Goats Farming: The Facts

Goat farmers and cheese-makers, Annette Emmerson and Paul Emmerson, live on a 400-acre farm 1.5 hours south-west of Brisbane.

In episode three of Matthew Hayden’s Home Ground they offer him advice on raising the intelligent animals who, they say, make great companions.

Meet Annette and Paul Emmerson

Annette and Paul both come from a long line of farmers. They are fourth generation farmers and their farm has been in Paul’s family since his great-grandfather settled there in the 1860s.

In the past the farm has been a cow dairy farm, but with the difficulties of the drought and keeping cattle, the Emmersons are now making the transition into cheese-making.

The farm produces cheese with cow and goat’s milk. With cow’s milk they make camembert, blue cheese, cream cheese, and a cheddar-style cheese. With goat’s milk they make fetta, camembert, soft curd, haloumi.

The fetta is Annette’s favourite, and the best-selling cheese. “In the past three years I have won several gold, silver and bronze awards at the Maleny cheese competition and won the champion cheese there in 2008,” she says.

“In 2007 I was awarded silver and bronze at the Brisbane RNA Dairy awards and this year I was awarded Gold for my fetta at the Brisbane cheese awards and also at the Royal QLD Food and Wine Show. I have had an exceptional year.”

Saanen goats

Saanens represent the largest number of goats in Australia and therefore have the biggest genetic pool.

The majority of goats on Annette and Paul’s farm are Saanens. There are 80-90 goats, of which 40 are milkers.

Saanens are the largest dairy goats and produce the most milk. This tends to have a low butter-fat content of roughly three per cent.

A Saanen goat holds the world record for milk production of 3,500 kilos or 750 gallons of milk in 365 days. Another gave 3355 kilos or 718 gallons and another 2870 kilos or 615 gallons. A top goat will give you up to eight litres a day.

How to raise goats

Dairy goats can fill your life with so much enjoyment but they’re not for everyone. Dairy goats require daily attention.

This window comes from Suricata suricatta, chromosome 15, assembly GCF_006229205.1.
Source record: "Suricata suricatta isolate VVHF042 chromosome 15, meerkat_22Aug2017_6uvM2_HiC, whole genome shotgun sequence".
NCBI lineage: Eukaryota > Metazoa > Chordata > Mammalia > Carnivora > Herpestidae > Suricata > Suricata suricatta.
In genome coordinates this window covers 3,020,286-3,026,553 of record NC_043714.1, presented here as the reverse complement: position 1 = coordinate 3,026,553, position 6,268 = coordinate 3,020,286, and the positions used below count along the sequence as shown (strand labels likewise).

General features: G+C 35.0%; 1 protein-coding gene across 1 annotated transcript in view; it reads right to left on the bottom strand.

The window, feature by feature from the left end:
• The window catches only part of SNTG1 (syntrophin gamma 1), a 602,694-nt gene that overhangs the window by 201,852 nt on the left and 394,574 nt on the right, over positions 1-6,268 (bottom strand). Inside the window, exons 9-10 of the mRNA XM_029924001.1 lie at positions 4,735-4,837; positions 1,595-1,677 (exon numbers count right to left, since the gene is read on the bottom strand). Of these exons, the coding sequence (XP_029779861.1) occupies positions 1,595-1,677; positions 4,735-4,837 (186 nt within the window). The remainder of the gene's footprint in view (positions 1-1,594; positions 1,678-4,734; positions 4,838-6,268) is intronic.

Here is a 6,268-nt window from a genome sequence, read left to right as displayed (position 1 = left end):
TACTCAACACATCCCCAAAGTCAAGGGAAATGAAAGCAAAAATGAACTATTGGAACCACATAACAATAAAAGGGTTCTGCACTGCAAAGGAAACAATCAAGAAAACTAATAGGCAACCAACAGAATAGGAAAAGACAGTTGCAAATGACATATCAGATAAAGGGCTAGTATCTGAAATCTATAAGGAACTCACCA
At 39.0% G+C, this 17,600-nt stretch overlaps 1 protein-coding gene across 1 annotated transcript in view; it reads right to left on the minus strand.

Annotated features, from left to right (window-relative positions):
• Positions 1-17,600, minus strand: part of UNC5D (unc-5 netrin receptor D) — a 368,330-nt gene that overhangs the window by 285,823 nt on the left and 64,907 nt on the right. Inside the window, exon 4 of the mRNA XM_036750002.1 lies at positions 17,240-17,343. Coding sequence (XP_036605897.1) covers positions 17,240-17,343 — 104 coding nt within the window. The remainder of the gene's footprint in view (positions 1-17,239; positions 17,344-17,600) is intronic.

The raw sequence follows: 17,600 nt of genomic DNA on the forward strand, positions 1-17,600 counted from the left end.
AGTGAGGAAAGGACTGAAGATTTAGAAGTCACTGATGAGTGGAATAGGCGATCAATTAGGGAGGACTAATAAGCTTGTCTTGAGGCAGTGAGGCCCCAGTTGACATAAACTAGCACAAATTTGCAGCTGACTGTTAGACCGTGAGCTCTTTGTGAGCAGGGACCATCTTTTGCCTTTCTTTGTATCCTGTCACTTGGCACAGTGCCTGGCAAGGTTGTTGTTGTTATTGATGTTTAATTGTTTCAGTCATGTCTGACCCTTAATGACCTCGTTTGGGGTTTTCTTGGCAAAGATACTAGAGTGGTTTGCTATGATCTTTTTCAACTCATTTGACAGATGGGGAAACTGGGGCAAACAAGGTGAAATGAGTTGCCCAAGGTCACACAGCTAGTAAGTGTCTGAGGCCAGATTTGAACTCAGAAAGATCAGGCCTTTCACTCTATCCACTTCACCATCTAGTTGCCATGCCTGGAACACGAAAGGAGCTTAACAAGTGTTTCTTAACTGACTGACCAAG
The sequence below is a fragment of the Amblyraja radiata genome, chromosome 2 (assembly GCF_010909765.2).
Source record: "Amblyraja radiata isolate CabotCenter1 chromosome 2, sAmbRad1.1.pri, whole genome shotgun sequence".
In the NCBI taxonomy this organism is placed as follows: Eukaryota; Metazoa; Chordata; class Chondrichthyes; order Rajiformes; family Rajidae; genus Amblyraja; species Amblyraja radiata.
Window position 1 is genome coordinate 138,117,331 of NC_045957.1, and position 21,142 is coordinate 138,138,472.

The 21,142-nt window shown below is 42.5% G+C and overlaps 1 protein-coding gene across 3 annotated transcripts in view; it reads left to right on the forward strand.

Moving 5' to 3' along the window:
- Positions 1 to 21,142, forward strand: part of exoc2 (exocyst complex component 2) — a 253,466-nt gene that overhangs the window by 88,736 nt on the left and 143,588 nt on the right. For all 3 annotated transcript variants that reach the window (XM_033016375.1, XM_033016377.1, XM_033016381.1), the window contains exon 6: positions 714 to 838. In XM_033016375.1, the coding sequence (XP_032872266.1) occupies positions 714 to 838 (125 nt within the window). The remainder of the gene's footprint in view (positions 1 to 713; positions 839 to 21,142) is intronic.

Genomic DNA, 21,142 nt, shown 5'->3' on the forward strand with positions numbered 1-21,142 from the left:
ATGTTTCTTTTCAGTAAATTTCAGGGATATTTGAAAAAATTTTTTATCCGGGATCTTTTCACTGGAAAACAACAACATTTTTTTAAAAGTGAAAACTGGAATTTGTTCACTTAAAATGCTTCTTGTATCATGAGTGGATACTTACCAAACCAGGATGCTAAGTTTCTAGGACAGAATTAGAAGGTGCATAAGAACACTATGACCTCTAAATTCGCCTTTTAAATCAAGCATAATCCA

Here are some rules to keep in mind when raising goats:

• Dairy goats require good housing and should not be tethered as they are natural browsers, not grazers.
• Good wire netting fences are required. They also train favourably to electric fences.
• Dairy goats need bulk, such as leaves, e.g: gum, wattle, soap tree, mango leaves, Lucerne hay and a protein meal of pellets.
• They need to be regularly drenched for worms.
• They only drink fresh clean water and don’t like getting their feet wet.
• Their feet need to be trimmed often because they are used to walking over mountain ranges which naturally trims them.
• They need good shelter because they don’t like rain.
• They will not eat food that is spoiled or fouled by their droppings.
• Goats should be milked at least once (sometimes twice) a day.
• They love routine and like being milked and fed at the same time each day.
• They will want your company as much as possible.

Goat’s milk

Goats are seasonal, which means that they all dry off (stop producing) for a period of two months each year usually around April and June. They start producing again but it does mean you don't have goat's milk for two months.

Goat’s milk has been found to be great for people who are lactose intolerant. Goat’s milk has lactose in it but people who are lactose intolerant seem to be able to drink it without upsetting their stomach.

Cheese made from goat’s milk is a strong tasting cheese but is excellent for people with the following medical conditions: asthma, stomach ulcers, skin complaints due to allergies, digestive problems. It is also great for infants who cannot tolerate cow's milk.

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